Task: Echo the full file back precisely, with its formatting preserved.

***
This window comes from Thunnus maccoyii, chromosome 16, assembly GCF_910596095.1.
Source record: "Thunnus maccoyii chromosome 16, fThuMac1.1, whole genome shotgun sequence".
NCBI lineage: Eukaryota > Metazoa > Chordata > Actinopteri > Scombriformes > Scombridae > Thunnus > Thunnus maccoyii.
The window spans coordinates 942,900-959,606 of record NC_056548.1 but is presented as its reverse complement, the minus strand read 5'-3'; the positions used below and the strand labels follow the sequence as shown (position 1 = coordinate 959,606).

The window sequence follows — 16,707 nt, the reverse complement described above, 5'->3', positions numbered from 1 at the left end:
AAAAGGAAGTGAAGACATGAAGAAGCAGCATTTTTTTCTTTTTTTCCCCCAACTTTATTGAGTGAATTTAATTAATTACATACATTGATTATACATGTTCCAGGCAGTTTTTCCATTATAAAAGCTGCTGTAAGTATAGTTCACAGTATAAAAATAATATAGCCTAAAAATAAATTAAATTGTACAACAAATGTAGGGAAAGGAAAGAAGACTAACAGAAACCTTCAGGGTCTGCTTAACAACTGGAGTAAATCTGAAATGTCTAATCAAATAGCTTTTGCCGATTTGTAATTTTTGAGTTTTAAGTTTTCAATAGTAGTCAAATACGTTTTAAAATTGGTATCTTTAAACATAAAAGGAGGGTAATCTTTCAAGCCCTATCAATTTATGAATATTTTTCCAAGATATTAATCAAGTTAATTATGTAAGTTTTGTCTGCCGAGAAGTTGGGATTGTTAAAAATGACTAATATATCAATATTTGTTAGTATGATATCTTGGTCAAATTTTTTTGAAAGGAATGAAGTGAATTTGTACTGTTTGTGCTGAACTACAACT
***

This window comes from Thunnus maccoyii, chromosome 16, assembly GCF_910596095.1.
Source record: "Thunnus maccoyii chromosome 16, fThuMac1.1, whole genome shotgun sequence".
NCBI lineage: Eukaryota > Metazoa > Chordata > Actinopteri > Scombriformes > Scombridae > Thunnus > Thunnus maccoyii.
The window spans coordinates 942,900-959,606 of record NC_056548.1 but is presented as its reverse complement, the minus strand read 5'-3'; the positions used below and the strand labels follow the sequence as shown (position 1 = coordinate 959,606).

The window sequence follows — 16,707 nt, the reverse complement described above, 5'->3', positions numbered from 1 at the left end:
AAAAGGAAGTGAAGACATGAAGAAGCAGCATTTTTTTCTTTTTTTCCCCCAACTTTATTGAGTGAATTTAATTAATTACATACATTGATTATACATGTTCCAGGCAGTTTTTCCATTATAAAAGCTGCTGTAAGTATAGTTCACAGTATAAAAATAATATAGCCTAAAAATAAATTAAATTGTACAACAAATGTAGGGAAAGGAAAGAAGACTAACAGAAACCTTCAGGGTCTGCTTAACAACTGGAGTAAATCTGAAATGTCTAATCAAATAGCTTTTGCCGATTTGTAATTTTTGAGTTTTAAGTTTTCAATAGTAGTCAAATACGTTTTAAAATTGGTATCTTTAAACATAAAAGGAGGGTAATCTTTCAAGCCCTATCAATTTATGAATATTTTTCCAAGATATTAATCAAGTTAATTATGTAAGTTTTGTCTGCCGAGAAGTTGGGATTGTTAAAAATGACTAATATATCAATATTTGTTAGTATGATATCTTGGTCAAATTTTTTTGAAAGGAATGAAGTGAATTTGTACTGTTTGTGCTGAACTACAACT